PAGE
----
WEBCAST | USMCA: Mexico's Perspective on Labor Provisions and Mexico's Labor Reforms
The USMCA incorporates labor provisions as a core part of the agreement, required a reform of Mexican labor laws, and created an innovative, rapid response mechanism to resolve labor disputes. We were pleased to host a discussion with Mexico's Economy Minister, Graciela Márquez Colín, and Labor Minister, Luisa María Alcalde Luján, to explore these topics.
The USMCA incorporates labor provisions as a core part of the agreement, required a reform of Mexican labor laws, and created an innovative, rapid response mechanism to resolve labor disputes. We were pleased to host a discussion with Mexico's Economy and Labor Ministers on to explore these topics. Economy Secretary Graciela Márquez and Labor Secretary Luisa María Alcalde shared Mexico's perspectives on the labor provisions of the United States, Mexico, Canada agreement, USMCA, or T-MEC, as it is known in Mexico. They also discussed progress and plans for implementing their government's ambitious reforms for Mexico's labor sector. Following remarks by both ministers, they responded to questions from the audience.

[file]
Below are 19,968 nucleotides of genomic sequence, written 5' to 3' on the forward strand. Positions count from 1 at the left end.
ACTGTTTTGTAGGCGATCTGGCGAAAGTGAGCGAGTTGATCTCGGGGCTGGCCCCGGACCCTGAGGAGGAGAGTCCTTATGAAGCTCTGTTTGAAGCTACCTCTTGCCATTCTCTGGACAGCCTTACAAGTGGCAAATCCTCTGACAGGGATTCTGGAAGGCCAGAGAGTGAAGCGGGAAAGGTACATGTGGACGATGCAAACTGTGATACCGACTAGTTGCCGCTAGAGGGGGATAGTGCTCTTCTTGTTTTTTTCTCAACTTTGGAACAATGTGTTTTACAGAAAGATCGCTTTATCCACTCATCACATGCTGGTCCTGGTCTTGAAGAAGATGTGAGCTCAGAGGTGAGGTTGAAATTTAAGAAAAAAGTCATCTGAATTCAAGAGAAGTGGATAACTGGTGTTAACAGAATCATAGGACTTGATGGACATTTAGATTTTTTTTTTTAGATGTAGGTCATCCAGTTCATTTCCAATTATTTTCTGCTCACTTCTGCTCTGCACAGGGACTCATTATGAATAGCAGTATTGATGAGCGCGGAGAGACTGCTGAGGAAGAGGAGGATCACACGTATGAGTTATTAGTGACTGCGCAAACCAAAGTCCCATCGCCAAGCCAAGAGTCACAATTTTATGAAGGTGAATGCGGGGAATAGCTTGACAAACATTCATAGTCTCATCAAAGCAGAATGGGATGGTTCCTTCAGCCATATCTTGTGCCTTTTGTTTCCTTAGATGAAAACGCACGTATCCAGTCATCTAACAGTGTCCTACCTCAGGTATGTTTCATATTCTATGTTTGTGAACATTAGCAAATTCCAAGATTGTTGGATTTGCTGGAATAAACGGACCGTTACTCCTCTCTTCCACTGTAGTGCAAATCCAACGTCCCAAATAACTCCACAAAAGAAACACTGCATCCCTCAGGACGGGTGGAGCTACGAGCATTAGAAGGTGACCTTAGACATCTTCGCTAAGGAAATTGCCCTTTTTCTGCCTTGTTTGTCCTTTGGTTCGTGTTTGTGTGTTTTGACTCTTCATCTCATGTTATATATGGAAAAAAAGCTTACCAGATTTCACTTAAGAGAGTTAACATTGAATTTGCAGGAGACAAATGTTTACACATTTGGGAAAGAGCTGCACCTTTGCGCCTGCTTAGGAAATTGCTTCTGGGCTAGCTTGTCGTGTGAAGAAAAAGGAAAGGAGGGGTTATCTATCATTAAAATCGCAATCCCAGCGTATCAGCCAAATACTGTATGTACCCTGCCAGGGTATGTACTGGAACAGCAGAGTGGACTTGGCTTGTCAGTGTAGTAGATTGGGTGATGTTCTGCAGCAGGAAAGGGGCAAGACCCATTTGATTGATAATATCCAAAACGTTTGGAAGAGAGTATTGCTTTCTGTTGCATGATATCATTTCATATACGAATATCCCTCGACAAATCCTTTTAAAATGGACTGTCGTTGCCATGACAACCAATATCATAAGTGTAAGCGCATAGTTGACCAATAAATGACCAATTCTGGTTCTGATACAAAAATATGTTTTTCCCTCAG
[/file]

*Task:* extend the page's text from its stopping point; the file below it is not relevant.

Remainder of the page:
The Wilson Center's Mexico and Canada Institutes are leading a yearlong project to examine the importance and implementation of the United States-Mexico-Canada Agreement (USMCA). The Mexico and Canada Institutes are co-leading this USMCA series with former Ambassador Wayne coordinating the process. The purpose is to identify and pursue best practices for implementing and managing USMCA.
The Mexico Institute seeks to improve understanding, communication, and cooperation between Mexico and the United States by promoting original research, encouraging public discussion, and proposing policy options for enhancing the bilateral relationship. A binational Advisory Board, chaired by Luis Téllez and Earl Anthony Wayne, oversees the work of the Mexico Institute. Read more